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Kirralaa Merlot 2002

Merlot from Australia
    0% ABV
    • WS87
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    0% ABV

    Winemaker Notes

    New Release! The intensity from the famed "Terra Rossa" soils of our extensive vineyard holdings in Coonawarra achieves harmony and balance in our Merlot when we add a dash of our warmer climate Clare Valley Merlot. A final splash of our hearty, tightly-structured Coonawarra Cabernet adds a bolt of strength to the blend and makes the package complete.

    A joint venture between Robert Mondavi and Rosemount Estate, Kirralaa Merlot was blended by Tim Mondavi, Philip Shaw and Ian Shepherd.

    "Coonawarra is one of the best areas for Merlot. It's continental climate produces vibrant fruit characters that have considerable palate weight. We couldn't reist putting a very stong parcel of Clare Valley Merlot in the blend - this added some sweet fruit to the mid-palate and rounded the wine off nicely. Merlot should have a syrup-like texture with plump, soft tannin. Hopefully we have achieved that."
    -winemaker Ian Shepherd

    85% Merlot, 15% Cabernet Sauvignon

    Critical Acclaim

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    Kirralaa

    Kirralaa

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    Kirralaa, Australia
    A partnership in winemaking between California's Robert Mondavi and Australia's Rosemount Estate, Kirralaa is one of the two labels produced by this joint venture. Adopting a rule that neither company was allowed to work in its own backyard, Kirralaa was made in Australia by the Mondavi team lead by winemaker Tim Mondavi.

    An Australian word for star, Kirralaa (wines) "break the status quo" in winemaking and display bold colors, stunning, rich flavors, and unmatched varietal complexity and refinement. Farmed in the finest regions of Australia: Coonawarra, Barossa Valley, and McLaren Vale.

    Australia

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    A large, climatically diverse country producing just about every wine style imaginable, Australia is not just a source of blockbuster Shiraz or inexpensive wine with cute labels, though both can certainly be found here. Australia has a grand winemaking history and some of the oldest vines on the planet, along with a huge range of landscapes and climates; it is impossible to make generalizations about Australian wine. Most regions are concentrated in the south of the country with those inland experiencing warm, dry weather, and those in more coastal areas receiving humid and tropical, or maritime weather patterns. Australia has for several decades been at the forefront of winemaking technology and has widely adopted the use of screwcaps, even for some premium and ultra-premium bottles.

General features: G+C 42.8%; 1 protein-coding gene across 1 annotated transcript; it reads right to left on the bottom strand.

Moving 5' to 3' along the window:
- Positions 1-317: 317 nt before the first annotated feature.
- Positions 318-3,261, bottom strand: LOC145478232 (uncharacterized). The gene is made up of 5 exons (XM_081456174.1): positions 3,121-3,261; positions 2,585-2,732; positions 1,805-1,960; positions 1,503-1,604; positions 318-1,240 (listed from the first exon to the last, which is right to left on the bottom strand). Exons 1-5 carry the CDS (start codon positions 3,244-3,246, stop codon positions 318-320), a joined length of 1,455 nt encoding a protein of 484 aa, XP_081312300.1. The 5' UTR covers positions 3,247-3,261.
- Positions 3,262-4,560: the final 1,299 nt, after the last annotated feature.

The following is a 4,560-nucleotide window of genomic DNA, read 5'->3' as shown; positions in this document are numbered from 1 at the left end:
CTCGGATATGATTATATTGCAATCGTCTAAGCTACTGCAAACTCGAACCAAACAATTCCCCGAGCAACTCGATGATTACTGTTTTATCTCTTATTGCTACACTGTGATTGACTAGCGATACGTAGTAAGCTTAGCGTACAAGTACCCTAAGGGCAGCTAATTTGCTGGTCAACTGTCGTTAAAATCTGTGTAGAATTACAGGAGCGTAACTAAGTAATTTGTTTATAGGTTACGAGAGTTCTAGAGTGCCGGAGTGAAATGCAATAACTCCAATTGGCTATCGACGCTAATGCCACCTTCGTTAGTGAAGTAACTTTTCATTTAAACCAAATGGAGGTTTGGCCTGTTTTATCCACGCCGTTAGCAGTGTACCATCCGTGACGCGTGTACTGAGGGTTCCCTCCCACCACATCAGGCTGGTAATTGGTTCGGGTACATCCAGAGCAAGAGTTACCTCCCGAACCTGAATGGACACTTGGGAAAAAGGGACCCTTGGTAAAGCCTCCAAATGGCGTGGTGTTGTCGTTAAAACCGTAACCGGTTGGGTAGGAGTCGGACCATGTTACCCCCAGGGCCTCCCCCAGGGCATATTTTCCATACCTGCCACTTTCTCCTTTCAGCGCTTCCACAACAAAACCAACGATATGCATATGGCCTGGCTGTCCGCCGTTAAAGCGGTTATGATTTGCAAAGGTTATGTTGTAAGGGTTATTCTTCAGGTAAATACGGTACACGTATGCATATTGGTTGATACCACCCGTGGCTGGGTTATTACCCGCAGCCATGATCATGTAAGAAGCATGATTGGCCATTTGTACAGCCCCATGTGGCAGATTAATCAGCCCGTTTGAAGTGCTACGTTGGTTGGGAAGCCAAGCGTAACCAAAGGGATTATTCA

Shiraz is indeed Australia’s most celebrated and widely planted variety, typically producing bold, supple reds with sweet, jammy fruit and performing best in the Barossa and Hunter Valleys. Cabernet Sauvignon is often blended with Shiraz, and also shines on its own particularly in Coonawarra and Margaret River. Grenache and Mourvèdre (often locally referred to as Mataro) are also popular, both on their own and alongside Shiraz in Rhône blends. Chardonnay is common throughout the country and made in a wide range of styles. Sauvignon Blanc has recently surged in popularity to compete with New Zealand’s distinctive version, and Semillon is often utilized as its blending partner, or in the Hunter Valley, on its own to make complex, age-worthy whites. Riesling thrives in the cool-climate Clare and Eden Valleys. Sticky-sweet fortified wine Rutherglen Muscat is a beloved regional specialty of Victoria. Thanks to the country’s relatively agreeable climate throughout and the openness of its people, experimentation is common and ongoing, and there are a vast array of intriguing varieties to be found.

    An easy-going red variety with generous fruit and a supple texture, Merlot’s subtle tannins make it perfect for early drinking and allow it to pair with a wide range of foods. But the grape also has enough stuffing to make serious, world-renowned wines. One simply needs to look to Bordeaux to understand Merlot's status as a noble variety. On the region’s Right Bank, in St. Emilion and Pomerol, it dominates in blends with Cabernet Franc. On the Left Bank in the Medoc, it plays a supporting role to (and helps soften) Cabernet Sauvignon—in both cases resulting in some of the longest-lived and highest-quality wines in the world. They are often emulated elsewhere in Bordeaux-style blends, particularly in California’s Napa Valley, where Merlot also frequently shines on its own.

    In the Glass

    Merlot is known for its soft, silky texture and approachable flavors of ripe plum, red and black cherry and raspberry. In a cool climate, you may find earthier notes alongside dried herbs, tobacco and tar, while Merlot from warmer regions is generally more straightforward and fruit-focused.

    Perfect Pairings

    Lamb with Merlot is an ideal match—the sweetness of the meat picks up on the sweet fruit flavors of the wine to create a harmonious balance. Merlot’s gentle tannins allow for a hint of spice and its medium weight and bright acidity permit the possibilities of simple pizza or pasta with red sauce—overall, an extremely versatile food wine.

    Sommelier Secret

    Since the release of the 2004 film Sideways, Merlot's repuation has taken a big hit, and more than a decade later has yet to fully recover, though it is on its way. What many viewers didn't realize was that as much as Miles derided the variety, the prized wine of his collection—a 1961 Château Cheval Blanc—is made from a blend of Merlot with Cabernet Franc.

    WWB61131_2002 Item# 61833